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The First Rover on Mars - The Soviets Did It in 1971

Mars 3
Rover that landed on Mars in 1971

by Charlene Anderson

The following is reprinted from the July/August 1990 issue of The Planetary Report. Charlene Anderson is the Associate Director of The Planetary Society.

Two robotic rovers reached the surface of Mars in 1971 during the Soviet Mars 2 and 3 missions, Dr. Alexander Kermurjian has revealed exclusively to The Planetary Report. Neither vehicle completed its mission: Mars 2 crash-landed on the planet and Mars 3 ceased transmissions 20 seconds after landing.

The presence of mobile vehicles on these missions had not been revealed for nearly 20 years. Previous descriptions of Mars 2 and 3 omitted mention of the small vehicles that were attached to the main landers by tethers. Their range was to be 15 meters from the lander. The rovers moved by using skis set on either side (see photograph). The two thin bars at the front of the lander (if you look closely at the photograph, you'll see the division between them) are sensors to detect obstacles in the rover's path. The vehicle could determine on which side the obstacle lay, step back, change direction and try to go around it. This rudimentary artificial intelligence was necessary for these martian rovers; signals from Earth to Mars can take between 4 and 20 minutes to reach their destination (see box, page 9) - too long for a walking robot to wait for commands from Earth. By the time an obstacle had been recognized by mission controllers and commands transmitted from Earth, a rover could have already fallen to its demise.

The Soviet rovers each carried two scientific instruments: a dynamic penetrometer and a densitometer. They were to measure the bearing strength and density of the soil. Although the Mars 2 and 3 landers failed, their accompanying orbiters both successfully completed their missions and returned useful data to Earth. Mars 2, although it crashed, holds the distinction of being the first human-made object to reach the surface of Mars. The landers had the misfortune to arrive during one of the greatest martian dust storms in recorded history. A prevalent explanation for the sudden loss of contact with Mars 3 is that the lander was blown over by the fierce martian wind.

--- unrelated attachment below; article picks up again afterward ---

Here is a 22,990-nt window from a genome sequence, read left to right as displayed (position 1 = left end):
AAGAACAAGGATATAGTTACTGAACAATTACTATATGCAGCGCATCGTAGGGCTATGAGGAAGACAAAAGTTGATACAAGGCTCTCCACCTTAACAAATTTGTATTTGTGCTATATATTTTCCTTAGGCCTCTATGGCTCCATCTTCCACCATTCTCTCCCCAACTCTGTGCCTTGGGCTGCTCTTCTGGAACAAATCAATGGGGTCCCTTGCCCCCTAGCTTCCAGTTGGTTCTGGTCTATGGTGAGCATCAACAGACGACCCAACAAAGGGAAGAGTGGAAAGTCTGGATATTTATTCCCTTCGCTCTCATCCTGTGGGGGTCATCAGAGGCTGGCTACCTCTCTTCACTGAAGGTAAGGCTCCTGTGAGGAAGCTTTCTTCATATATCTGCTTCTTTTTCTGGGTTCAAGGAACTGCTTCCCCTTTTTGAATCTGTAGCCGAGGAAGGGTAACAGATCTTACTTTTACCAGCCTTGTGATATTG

Mars 2 and 3 was launched May 19, 1971 and reached the Red Planet on November 27. Mars 3 followed a few days later, launching on May 28 and landing on December 2. The orbiters continued their work until August 1972, when the Soviets declared the missions completed. The United States' Mariner 9 spacecraft had taken advantage of the same launch window (when the relative positions of Earth and Mars allow the quickest route between them). It launched on May 30 and entered orbit about Mars on November 14. Since its mission was strictly an orbital one, Mariner 9 was able to wait out the dust storm. When the dust cleared, it discovered the great volcanos of Tharsis, the layered polar terrain, ancient river valleys, the nature of seasonal change, and Valles Marineris, the might canyon complex now named for its robotic discoverer.

With Lunokhod 1 in 1970, the Soviet Union had become the first nation to land a rover on another world. In 1971 they almost succeeded in repeating their triumph with Mars 3.

Also from this issue:

From the Moon Rover to the Mars Rover, by Alexander Kermurjian

Light-Time and Robots: Communication Across the Solar System, by James D. Burke